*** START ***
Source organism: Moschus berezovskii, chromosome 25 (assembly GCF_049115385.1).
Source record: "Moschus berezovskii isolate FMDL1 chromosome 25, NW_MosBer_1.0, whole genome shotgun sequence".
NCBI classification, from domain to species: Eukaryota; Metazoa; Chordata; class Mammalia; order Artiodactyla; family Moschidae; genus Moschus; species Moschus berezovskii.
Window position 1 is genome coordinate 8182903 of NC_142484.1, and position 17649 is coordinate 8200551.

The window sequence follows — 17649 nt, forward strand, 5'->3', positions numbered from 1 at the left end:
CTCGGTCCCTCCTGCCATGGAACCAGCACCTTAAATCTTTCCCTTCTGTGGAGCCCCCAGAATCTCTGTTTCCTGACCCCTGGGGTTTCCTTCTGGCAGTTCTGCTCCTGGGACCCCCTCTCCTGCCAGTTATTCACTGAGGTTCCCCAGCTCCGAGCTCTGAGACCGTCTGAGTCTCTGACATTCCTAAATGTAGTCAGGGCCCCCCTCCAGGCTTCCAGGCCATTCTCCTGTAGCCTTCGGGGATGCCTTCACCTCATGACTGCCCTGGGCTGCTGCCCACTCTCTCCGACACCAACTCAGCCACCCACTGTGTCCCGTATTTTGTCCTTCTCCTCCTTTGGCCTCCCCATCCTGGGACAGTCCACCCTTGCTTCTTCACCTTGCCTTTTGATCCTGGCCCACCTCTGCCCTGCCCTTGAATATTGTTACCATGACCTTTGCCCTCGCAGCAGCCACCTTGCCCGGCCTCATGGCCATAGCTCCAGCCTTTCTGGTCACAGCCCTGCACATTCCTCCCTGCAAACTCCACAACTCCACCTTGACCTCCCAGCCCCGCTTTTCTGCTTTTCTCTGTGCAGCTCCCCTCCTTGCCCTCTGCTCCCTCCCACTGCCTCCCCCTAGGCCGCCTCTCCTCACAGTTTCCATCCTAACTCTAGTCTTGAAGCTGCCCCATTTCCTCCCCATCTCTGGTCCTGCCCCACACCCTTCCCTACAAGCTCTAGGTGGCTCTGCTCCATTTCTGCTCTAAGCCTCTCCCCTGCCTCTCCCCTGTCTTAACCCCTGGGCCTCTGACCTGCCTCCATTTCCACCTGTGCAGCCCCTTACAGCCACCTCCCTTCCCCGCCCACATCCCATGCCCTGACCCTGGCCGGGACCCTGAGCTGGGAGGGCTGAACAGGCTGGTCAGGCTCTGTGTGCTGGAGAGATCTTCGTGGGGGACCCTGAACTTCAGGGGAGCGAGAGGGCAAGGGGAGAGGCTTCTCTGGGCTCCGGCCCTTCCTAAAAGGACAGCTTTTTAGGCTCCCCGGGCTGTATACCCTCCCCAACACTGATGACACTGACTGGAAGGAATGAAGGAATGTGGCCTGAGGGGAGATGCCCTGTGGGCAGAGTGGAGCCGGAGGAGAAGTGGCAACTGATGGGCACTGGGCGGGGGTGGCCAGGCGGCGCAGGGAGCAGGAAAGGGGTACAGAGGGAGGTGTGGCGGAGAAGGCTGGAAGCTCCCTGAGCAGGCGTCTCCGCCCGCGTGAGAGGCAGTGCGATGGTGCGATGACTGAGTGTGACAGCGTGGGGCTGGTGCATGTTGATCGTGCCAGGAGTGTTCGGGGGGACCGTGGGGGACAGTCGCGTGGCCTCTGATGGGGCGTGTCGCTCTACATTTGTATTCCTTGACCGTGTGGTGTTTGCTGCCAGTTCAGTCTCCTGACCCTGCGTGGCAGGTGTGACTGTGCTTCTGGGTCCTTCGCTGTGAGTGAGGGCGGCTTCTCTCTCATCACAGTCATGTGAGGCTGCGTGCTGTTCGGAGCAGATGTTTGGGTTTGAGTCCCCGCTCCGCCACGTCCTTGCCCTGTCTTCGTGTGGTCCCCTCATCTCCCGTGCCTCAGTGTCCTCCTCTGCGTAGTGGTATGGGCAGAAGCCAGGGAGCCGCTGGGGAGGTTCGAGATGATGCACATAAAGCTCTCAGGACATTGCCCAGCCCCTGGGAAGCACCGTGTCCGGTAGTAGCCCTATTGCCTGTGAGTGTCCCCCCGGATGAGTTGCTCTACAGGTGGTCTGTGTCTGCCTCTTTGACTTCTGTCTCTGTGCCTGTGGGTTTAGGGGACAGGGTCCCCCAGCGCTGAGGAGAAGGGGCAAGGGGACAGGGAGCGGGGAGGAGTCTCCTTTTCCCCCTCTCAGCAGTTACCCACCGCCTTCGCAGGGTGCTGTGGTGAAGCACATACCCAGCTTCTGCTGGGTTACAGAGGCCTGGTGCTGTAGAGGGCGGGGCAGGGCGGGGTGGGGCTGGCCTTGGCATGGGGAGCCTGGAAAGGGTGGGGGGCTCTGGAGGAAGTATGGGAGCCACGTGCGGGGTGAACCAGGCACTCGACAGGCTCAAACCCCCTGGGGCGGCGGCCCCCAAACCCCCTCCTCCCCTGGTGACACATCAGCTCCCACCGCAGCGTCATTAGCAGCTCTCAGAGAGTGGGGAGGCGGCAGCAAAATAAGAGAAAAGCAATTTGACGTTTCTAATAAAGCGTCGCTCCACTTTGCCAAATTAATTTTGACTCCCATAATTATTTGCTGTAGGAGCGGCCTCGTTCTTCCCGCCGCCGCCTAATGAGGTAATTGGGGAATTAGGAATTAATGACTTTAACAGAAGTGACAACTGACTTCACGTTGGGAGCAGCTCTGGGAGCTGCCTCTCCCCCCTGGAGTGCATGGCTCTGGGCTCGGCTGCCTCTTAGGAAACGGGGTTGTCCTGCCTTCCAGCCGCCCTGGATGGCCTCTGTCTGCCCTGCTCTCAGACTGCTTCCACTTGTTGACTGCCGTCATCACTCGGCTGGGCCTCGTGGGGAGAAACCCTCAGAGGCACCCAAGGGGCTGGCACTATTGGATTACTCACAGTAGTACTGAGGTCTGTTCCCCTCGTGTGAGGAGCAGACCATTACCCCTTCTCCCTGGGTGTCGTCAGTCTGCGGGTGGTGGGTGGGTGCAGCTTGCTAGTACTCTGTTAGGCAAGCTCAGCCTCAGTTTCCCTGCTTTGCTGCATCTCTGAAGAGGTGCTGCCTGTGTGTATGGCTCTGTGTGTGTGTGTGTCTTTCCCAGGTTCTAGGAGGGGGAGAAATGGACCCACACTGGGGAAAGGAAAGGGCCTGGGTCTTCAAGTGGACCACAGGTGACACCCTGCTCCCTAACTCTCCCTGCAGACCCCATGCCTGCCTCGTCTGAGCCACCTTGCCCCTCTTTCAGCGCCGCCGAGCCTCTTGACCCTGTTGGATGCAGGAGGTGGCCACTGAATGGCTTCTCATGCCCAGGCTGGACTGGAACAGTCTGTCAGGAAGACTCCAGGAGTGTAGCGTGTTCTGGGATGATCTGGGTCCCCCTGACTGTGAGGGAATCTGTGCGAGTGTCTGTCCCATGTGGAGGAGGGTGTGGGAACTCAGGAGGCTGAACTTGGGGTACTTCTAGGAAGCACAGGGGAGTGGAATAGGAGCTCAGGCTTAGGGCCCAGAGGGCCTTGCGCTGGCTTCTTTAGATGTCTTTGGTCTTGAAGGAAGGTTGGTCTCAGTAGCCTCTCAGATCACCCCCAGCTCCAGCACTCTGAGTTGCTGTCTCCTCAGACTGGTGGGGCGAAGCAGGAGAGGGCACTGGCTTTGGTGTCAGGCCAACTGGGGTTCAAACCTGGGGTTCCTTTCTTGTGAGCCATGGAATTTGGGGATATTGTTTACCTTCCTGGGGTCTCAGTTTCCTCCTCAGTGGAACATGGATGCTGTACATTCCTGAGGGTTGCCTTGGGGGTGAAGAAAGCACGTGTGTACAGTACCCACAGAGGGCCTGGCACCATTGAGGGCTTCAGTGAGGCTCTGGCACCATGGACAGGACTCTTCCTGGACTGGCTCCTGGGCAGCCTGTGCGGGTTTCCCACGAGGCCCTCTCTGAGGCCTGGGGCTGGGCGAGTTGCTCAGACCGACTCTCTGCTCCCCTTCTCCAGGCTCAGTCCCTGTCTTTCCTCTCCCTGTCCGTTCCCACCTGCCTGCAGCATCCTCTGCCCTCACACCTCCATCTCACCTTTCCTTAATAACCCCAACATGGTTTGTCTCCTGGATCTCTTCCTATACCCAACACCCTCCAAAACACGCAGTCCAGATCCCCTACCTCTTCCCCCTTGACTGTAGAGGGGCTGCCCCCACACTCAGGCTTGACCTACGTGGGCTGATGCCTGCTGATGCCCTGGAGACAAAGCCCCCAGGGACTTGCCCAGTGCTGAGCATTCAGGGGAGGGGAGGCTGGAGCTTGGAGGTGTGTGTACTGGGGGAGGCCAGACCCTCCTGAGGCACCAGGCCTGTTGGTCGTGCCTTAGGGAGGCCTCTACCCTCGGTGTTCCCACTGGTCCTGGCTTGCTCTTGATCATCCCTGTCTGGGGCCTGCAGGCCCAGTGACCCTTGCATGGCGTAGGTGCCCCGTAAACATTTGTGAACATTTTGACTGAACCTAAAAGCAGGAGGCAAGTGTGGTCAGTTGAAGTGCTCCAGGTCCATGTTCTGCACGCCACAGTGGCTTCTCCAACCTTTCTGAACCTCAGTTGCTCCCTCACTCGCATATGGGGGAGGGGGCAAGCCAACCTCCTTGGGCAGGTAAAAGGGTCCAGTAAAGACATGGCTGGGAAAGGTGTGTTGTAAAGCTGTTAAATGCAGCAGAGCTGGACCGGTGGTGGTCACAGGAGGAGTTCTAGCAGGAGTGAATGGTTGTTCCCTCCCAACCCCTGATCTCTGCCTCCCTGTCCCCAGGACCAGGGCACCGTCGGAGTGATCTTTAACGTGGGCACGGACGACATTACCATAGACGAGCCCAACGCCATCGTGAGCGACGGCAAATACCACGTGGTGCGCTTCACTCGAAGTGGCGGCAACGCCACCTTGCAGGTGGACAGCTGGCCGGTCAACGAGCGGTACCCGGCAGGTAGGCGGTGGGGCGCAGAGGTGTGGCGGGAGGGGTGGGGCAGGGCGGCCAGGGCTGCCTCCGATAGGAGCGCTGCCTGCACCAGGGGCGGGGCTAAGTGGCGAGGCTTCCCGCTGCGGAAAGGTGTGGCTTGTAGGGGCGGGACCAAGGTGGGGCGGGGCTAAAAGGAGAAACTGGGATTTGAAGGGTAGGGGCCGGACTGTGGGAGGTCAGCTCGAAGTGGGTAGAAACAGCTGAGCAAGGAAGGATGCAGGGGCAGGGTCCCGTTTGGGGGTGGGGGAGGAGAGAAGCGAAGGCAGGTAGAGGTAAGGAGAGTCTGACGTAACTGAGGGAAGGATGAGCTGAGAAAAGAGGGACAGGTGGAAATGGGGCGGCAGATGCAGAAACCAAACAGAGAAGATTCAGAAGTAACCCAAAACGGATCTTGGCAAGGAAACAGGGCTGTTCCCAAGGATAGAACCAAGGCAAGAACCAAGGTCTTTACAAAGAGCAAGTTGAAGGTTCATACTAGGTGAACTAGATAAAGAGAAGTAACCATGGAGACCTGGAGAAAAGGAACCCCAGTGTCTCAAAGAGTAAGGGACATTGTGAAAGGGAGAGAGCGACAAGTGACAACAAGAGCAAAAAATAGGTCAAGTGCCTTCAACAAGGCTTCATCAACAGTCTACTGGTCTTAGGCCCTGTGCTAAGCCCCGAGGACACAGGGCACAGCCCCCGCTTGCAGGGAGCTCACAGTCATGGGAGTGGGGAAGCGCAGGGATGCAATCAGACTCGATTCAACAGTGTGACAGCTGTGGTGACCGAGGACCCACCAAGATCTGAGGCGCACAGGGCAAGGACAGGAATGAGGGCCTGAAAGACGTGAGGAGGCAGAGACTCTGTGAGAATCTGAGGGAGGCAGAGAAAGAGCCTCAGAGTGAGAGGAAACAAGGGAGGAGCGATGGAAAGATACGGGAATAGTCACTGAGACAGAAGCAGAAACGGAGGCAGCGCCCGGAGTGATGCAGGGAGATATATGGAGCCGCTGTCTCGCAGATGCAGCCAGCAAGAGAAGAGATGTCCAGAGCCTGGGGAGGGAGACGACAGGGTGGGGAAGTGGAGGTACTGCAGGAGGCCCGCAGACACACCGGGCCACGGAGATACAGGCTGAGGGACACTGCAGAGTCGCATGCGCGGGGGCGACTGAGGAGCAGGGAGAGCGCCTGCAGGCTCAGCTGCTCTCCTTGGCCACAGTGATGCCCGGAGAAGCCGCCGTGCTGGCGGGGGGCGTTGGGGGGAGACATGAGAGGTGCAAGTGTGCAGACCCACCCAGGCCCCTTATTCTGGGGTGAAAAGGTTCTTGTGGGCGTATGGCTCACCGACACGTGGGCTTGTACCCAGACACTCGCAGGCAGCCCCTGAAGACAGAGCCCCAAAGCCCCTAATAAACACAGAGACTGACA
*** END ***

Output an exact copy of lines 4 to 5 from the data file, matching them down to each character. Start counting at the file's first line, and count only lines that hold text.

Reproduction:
Window position 1 is genome coordinate 8182903 of NC_142484.1, and position 17649 is coordinate 8200551.

The window sequence follows — 17649 nt, forward strand, 5'->3', positions numbered from 1 at the left end: